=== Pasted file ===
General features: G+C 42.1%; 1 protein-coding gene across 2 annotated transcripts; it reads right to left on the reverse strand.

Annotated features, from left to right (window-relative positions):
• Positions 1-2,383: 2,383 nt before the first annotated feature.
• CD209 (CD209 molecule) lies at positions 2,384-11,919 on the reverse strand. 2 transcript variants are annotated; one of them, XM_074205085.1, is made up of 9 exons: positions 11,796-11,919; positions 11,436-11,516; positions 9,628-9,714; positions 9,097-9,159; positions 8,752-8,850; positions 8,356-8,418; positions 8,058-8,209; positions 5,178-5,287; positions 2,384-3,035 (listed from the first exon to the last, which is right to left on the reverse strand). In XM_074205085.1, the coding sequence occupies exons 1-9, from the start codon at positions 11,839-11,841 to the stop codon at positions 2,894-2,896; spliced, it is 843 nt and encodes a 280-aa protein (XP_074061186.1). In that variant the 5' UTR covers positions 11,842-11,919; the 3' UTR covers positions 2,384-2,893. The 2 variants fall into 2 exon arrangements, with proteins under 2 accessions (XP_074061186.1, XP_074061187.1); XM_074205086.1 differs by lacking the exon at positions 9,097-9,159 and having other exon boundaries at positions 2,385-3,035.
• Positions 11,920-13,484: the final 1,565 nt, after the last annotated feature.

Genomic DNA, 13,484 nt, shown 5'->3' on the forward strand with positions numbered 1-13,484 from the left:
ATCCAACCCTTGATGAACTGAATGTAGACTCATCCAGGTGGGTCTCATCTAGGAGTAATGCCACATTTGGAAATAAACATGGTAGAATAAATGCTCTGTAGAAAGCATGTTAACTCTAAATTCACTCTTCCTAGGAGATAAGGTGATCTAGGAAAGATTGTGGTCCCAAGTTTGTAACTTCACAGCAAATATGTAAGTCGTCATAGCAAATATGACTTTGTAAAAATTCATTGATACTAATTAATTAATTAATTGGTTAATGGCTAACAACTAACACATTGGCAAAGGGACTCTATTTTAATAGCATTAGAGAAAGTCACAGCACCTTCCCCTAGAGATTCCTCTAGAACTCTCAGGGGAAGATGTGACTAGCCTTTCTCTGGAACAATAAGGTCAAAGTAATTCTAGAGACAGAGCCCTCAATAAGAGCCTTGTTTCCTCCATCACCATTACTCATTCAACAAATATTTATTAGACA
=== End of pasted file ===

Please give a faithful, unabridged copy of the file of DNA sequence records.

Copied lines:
General features: G+C 42.1%; 1 protein-coding gene across 2 annotated transcripts; it reads right to left on the reverse strand.

Annotated features, from left to right (window-relative positions):
• Positions 1-2,383: 2,383 nt before the first annotated feature.
• CD209 (CD209 molecule) lies at positions 2,384-11,919 on the reverse strand. 2 transcript variants are annotated; one of them, XM_074205085.1, is made up of 9 exons: positions 11,796-11,919; positions 11,436-11,516; positions 9,628-9,714; positions 9,097-9,159; positions 8,752-8,850; positions 8,356-8,418; positions 8,058-8,209; positions 5,178-5,287; positions 2,384-3,035 (listed from the first exon to the last, which is right to left on the reverse strand). In XM_074205085.1, the coding sequence occupies exons 1-9, from the start codon at positions 11,839-11,841 to the stop codon at positions 2,894-2,896; spliced, it is 843 nt and encodes a 280-aa protein (XP_074061186.1). In that variant the 5' UTR covers positions 11,842-11,919; the 3' UTR covers positions 2,384-2,893. The 2 variants fall into 2 exon arrangements, with proteins under 2 accessions (XP_074061186.1, XP_074061187.1); XM_074205086.1 differs by lacking the exon at positions 9,097-9,159 and having other exon boundaries at positions 2,385-3,035.
• Positions 11,920-13,484: the final 1,565 nt, after the last annotated feature.

Genomic DNA, 13,484 nt, shown 5'->3' on the forward strand with positions numbered 1-13,484 from the left:
ATCCAACCCTTGATGAACTGAATGTAGACTCATCCAGGTGGGTCTCATCTAGGAGTAATGCCACATTTGGAAATAAACATGGTAGAATAAATGCTCTGTAGAAAGCATGTTAACTCTAAATTCACTCTTCCTAGGAGATAAGGTGATCTAGGAAAGATTGTGGTCCCAAGTTTGTAACTTCACAGCAAATATGTAAGTCGTCATAGCAAATATGACTTTGTAAAAATTCATTGATACTAATTAATTAATTAATTGGTTAATGGCTAACAACTAACACATTGGCAAAGGGACTCTATTTTAATAGCATTAGAGAAAGTCACAGCACCTTCCCCTAGAGATTCCTCTAGAACTCTCAGGGGAAGATGTGACTAGCCTTTCTCTGGAACAATAAGGTCAAAGTAATTCTAGAGACAGAGCCCTCAATAAGAGCCTTGTTTCCTCCATCACCATTACTCATTCAACAAATATTTATTAGACA